SUMMARY OF THE INVENTION
The present invention achieves technical advantages as a single catheter having a relatively large inflatable/collapsible lumen suited for insertion via smaller access vessels into larger vessels. The larger lumen is collapsed during insertion, and inflated during fluid delivery. The catheter can be inserted via an access artery and provide arterial return of oxygenated blood into the ascending aorta. This inflatable/collapsible lumen is secured to the main catheter body distal end., and surrounds the main catheter body having multiple lumens for facilitating other functions, such as pressure sensing at the catheter distal end, balloon inflation, and delivery of cardioplegia/venting at the catheter distal end.
In one embodiment, the catheter derives technical advantages as being adapted to be percutaneously positioned into the aorta via a femoral artery with the large lumen in the collapsed position. This large lumen has a very thin wall facilitating inflation/collapsing about the main catheter body, preferably being comprised of polyethylene. Subsequently, by infusing a fluid, such as oxygenated blood, into the large lumen, the large lumen self expands due to fluid pressure of the fluid flowing therethrough to the lumen distal end. In another embodiment, the catheter can be inserted into other access vessels such as a subclavian artery.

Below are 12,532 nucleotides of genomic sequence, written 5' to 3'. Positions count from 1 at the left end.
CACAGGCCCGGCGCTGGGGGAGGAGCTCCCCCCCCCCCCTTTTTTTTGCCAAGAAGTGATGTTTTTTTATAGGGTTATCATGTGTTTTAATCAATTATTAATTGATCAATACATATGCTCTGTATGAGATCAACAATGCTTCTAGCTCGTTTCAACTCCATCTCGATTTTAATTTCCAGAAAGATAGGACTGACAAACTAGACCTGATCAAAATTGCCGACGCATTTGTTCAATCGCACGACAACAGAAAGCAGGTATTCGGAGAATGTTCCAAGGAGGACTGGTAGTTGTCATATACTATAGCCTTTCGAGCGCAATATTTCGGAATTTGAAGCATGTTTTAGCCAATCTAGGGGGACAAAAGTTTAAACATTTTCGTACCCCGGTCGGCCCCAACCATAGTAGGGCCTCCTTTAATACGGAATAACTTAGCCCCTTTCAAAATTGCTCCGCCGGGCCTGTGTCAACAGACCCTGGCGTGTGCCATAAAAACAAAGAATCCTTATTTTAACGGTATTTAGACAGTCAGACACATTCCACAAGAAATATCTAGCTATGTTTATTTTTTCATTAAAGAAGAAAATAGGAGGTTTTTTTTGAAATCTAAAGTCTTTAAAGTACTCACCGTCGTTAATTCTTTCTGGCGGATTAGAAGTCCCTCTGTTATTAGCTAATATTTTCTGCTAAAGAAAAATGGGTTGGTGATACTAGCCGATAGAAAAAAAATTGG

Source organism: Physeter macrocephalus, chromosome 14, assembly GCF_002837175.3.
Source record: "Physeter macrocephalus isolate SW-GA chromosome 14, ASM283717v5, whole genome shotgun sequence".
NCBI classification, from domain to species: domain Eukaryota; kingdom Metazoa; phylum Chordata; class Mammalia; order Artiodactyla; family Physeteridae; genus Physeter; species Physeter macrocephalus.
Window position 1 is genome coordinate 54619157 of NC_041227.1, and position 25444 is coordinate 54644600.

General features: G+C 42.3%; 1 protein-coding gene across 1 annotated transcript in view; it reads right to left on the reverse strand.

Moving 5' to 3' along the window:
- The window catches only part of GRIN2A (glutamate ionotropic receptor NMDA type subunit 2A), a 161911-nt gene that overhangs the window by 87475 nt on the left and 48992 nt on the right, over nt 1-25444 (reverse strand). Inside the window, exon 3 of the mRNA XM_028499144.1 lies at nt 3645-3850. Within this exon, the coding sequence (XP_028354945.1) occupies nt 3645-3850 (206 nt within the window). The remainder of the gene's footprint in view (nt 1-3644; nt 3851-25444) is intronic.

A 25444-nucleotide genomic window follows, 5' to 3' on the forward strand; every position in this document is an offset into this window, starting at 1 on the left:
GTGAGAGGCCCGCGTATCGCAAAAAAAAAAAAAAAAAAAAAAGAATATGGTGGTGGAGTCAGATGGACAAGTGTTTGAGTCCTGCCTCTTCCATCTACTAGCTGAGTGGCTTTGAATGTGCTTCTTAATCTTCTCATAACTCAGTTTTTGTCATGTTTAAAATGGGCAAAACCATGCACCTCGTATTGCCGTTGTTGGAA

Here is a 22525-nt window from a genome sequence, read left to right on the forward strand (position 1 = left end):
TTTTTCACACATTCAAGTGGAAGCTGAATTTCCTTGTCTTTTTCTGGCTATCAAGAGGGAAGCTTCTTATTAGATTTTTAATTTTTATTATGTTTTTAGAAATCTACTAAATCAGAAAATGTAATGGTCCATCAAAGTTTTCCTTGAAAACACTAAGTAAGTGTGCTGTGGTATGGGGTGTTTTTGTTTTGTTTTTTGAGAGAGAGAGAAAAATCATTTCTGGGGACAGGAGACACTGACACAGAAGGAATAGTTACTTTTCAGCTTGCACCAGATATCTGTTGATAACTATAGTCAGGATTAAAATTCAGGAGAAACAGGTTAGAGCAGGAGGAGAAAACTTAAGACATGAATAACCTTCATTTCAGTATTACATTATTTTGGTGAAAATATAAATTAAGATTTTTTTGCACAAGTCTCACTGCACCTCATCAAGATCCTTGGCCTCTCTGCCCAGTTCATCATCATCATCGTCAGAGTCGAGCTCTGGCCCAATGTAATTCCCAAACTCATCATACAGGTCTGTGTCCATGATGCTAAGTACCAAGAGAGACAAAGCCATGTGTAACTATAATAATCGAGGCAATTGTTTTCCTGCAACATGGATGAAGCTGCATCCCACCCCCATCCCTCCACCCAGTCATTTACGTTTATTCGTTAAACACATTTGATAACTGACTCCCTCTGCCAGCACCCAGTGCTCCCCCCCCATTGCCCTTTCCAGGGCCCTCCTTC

The catheter derives technical advantages as a single catheter having multiple lumens and a reduced overall diameter. The catheter has a relatively small overall diameter during insertion through access arteries to the aorta with the large lumen in the collapsed position during advancement. This small diameter provides good control of the catheter during insertion, reducing the risk of damaging or traumatizing the lining of the artery. The catheter main body provides advancement of the large lumen within the vessel, and the catheter is sufficiently rigid to avoid kinking during insertion.